Agnes Cowper spent a large part of her childhood amongst the community of seafaring families like her own in Toxteth Park, Liverpool. In her autobiography, A Backward Glance on Merseyside, she provides a sense that family was the culture at the heart of the community. Despite not knowing a soul in Liverpool when Agnes’s parents first moved there, they fast became friends with their landlord, a Dutch mastership repairer, his three daughters and their next door neighbours, Mr and Mrs Robertson. Like Agnes’s father, Mr Robertson was also a seaman but his position was that of Captain on the s.s. Arabic.
However, the culture and reputation of Liverpool as a whole was not entirely spotless. Agnes notes that the city was often referred to as ‘Dirty Liverpool’ by passing visitors. There is also mention of the trouble caused by the large number of public houses and drink shops in wide availability throughout the city. Agnes recalls that on her journey to and from school, she would often see police officers leading men to the nearest bridewell or struggling with a screaming drunk woman unable to stand or walk.
Agnes also explains that children would suffer as a result of the ‘drink and degradation’ provided through the city’s public houses. She wrote:
It was a raw winter night, and sleet was falling. As we passed the corner of Dexter Street and St. James’ Place we saw a number of little children huddled together on the step of a public house. They were barefooted and had scarcely enough clothing to cover their nakedness and crying so bitterly that they must have been suffering intensely from cold and hunger… it was a very common sight
Many children would turn to the street of Liverpool in an attempt to earn some money, often match-selling or news vending.Young girls often made a living from scrubbing the steps of houses in the suburbs or from carrying bundles of firewood from door to door.
Agnes also provides an insight into the lives of those with wealth and position in the city. She remembers in those families aspiring to gentility the girls were often being taught to play the piano in their parlours and so the streets echoed with the murmur of music.
During the winter nights the Liverpool thoroughfares would be brightened once a week by the well-lit carriages of the shipping magnates and merchants. They would attend the Philharmonic Hall with their wives and daughters with ‘grand and stately procession’. She wrote:
The bright interiors of the carriage giving to the onlookers glimpses of fair occupants in evening dress and opera cloak… I would often steal out to watch these evening processions and lose myself in admiration of these beautiful women in their lovely gowns.
Agnes and her family often spent recreational time reading together, an aspect of their lives explored further in the Reading and Writing blog. During the 1880s when Agnes was still a girl, she and her brothers would go into the city and spend time looking in the windows of Lewis’s Department store. One year the store opened their first Christmas Grotto which Agnes and her brothers were lucky enough to visit. Upon leaving the ‘Aladdin’s Cave’ the children each received a gift and Agnes cherished hers for years after.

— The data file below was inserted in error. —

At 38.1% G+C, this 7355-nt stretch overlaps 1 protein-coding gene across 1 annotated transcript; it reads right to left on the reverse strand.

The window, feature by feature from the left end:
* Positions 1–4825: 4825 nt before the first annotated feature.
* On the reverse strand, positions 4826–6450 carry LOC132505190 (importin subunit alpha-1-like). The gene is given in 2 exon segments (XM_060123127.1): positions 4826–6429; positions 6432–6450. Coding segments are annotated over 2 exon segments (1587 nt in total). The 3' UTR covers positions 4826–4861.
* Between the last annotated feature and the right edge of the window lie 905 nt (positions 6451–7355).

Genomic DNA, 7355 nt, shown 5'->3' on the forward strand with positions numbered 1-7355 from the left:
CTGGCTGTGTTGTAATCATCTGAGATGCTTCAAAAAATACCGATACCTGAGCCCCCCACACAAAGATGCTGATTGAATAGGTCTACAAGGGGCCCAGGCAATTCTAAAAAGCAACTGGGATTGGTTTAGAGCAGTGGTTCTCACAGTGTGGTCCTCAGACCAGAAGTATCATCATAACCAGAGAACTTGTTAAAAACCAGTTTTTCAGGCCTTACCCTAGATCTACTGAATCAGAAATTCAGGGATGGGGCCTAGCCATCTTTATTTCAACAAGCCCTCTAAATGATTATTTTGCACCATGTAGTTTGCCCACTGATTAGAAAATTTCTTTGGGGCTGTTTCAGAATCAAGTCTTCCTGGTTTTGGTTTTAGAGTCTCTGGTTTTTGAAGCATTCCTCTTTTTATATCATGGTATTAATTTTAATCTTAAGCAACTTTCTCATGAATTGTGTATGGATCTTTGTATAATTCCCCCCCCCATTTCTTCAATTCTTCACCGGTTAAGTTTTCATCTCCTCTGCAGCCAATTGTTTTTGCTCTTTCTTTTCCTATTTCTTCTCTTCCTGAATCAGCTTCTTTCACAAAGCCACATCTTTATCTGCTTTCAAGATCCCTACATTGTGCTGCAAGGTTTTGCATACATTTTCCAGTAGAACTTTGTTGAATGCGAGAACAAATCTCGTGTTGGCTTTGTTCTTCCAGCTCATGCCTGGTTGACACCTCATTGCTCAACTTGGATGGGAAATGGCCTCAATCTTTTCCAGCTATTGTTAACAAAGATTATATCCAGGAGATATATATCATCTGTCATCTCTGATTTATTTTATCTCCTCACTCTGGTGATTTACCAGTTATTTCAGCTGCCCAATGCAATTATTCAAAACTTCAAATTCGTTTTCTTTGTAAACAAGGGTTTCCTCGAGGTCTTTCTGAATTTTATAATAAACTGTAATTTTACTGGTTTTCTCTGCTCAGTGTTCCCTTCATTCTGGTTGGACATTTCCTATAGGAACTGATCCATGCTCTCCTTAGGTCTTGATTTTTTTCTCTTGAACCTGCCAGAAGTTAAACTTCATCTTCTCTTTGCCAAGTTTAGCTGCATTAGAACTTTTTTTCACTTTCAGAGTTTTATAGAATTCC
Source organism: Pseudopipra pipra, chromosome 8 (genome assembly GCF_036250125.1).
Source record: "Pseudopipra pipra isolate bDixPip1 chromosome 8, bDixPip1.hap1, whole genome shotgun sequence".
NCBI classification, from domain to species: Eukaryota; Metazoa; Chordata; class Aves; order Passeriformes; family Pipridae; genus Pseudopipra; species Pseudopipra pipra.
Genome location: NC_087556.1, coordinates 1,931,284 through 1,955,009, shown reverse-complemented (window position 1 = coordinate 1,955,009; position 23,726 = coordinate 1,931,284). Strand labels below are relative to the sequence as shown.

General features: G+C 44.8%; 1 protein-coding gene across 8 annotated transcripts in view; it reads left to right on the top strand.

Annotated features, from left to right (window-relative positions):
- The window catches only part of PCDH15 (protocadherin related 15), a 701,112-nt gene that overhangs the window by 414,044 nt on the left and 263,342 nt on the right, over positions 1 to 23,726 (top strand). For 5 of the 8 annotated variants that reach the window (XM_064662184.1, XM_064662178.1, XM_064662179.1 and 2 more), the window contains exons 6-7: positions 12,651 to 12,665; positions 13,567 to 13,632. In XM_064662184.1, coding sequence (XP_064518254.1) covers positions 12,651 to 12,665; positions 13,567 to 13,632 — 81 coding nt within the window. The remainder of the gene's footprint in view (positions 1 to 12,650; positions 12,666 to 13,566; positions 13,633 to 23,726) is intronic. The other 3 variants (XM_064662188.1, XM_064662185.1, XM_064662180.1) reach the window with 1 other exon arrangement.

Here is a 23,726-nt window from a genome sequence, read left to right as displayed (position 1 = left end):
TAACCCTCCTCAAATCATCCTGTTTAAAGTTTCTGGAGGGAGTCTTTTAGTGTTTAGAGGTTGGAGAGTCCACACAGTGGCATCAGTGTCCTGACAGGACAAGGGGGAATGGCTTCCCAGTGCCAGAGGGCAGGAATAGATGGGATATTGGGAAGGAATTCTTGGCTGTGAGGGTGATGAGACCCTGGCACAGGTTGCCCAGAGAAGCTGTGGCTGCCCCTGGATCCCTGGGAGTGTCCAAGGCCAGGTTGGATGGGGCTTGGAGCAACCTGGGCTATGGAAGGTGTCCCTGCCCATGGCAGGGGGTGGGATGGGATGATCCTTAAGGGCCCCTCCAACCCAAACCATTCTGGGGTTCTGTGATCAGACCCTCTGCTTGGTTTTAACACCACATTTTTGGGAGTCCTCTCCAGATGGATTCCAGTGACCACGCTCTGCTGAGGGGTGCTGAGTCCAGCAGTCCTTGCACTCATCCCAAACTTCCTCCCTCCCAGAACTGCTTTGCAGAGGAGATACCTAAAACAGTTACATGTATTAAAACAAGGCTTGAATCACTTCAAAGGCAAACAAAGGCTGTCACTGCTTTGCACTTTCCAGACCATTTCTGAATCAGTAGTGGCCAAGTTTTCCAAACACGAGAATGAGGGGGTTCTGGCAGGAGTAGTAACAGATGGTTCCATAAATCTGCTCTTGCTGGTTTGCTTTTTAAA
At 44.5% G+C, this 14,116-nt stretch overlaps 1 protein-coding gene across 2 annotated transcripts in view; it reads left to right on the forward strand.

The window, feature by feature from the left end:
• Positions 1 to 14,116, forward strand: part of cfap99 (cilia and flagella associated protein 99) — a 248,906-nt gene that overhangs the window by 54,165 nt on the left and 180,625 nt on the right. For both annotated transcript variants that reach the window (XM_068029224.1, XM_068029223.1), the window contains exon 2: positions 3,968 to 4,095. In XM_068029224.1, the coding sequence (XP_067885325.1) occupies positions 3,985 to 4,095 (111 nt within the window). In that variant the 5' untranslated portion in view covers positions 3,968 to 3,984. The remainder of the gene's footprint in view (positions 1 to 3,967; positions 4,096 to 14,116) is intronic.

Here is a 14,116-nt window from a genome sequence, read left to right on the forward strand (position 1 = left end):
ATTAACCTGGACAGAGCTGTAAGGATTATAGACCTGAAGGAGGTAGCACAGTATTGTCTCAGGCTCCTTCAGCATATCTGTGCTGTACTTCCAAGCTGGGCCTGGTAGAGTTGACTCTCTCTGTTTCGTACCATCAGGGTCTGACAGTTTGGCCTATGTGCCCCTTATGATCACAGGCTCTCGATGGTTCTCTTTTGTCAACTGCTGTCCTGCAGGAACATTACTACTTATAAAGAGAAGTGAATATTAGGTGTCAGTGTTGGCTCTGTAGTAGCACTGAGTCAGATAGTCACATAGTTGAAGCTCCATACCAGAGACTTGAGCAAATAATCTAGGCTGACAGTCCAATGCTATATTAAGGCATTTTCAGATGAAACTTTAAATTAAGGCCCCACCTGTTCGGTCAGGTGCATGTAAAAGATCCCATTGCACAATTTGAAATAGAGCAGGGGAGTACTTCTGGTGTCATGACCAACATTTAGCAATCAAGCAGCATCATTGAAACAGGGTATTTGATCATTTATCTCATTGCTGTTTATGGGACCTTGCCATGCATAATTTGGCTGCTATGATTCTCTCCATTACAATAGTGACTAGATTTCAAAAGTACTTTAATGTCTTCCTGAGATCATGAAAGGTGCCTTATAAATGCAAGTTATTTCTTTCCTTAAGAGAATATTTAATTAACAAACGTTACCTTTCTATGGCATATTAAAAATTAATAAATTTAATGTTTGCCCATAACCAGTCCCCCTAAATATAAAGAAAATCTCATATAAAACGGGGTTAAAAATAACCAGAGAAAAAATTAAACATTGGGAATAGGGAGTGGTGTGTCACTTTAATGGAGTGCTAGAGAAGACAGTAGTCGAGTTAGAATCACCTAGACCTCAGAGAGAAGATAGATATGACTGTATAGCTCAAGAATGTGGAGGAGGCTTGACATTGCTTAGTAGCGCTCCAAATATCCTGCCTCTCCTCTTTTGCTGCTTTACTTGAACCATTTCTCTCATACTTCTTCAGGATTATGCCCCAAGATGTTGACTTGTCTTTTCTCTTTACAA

Each year the family would take a day trip to New Brighton with two or three neighbouring families. For two pence each they would catch the bus to the Pier Head where they would catch the ferry across the Mersey river and embracing the view of the liners and freighters arriving and departing from the docks.
Once at New Brighton they would play in the waters of the Mersey and each a lunch of bread pudding, home-made scones and ham sandwiches. Afterwards the children would ride the donkeys, build sandcastles and would later enjoy a tea of bread, butter, shrimps and cakes. Even when Agnes is a grown woman, she enjoyed holidays to Devon with her mother and her sister Daisy.
Agnes’s family went to the chapel on Geraint Street every Sunday as both her mother and father came from generations of ‘strict adherents to the Anglican Church.’ The church did not only provide Sunday mass but allowed Agnes to become a Sunday-school scholar. She wrote:
During my youth all my interests were centred in the work and in the friends I made at this little chapel.
The Sunday school provide two annual events that Agnes and the community would look forward to. One was the anniversary of the Sunday school and the other being an excursion. For the anniversary the children would attend tea-parties and concerts which saw many little girls arrive dressed to impress for their moment on stage.
Of her childhood Agnes portrays her fondness of her family and the enjoyment of their time together. Although she was slightly more burdened than her younger brothers and sister in the sense she was responsible for helping to raise them she seems no less grateful for her childhood. Agnes wrote:
Many young people of today have received the impression that life, for those of my childhood days, was dull and rather miserable. I deny it.
- Thane, Pat and Evans, Tanya. Secrets and Lies: Being and Becoming an Unmarried Mother in Early Twentieth Century England. Oxford UP: 2009.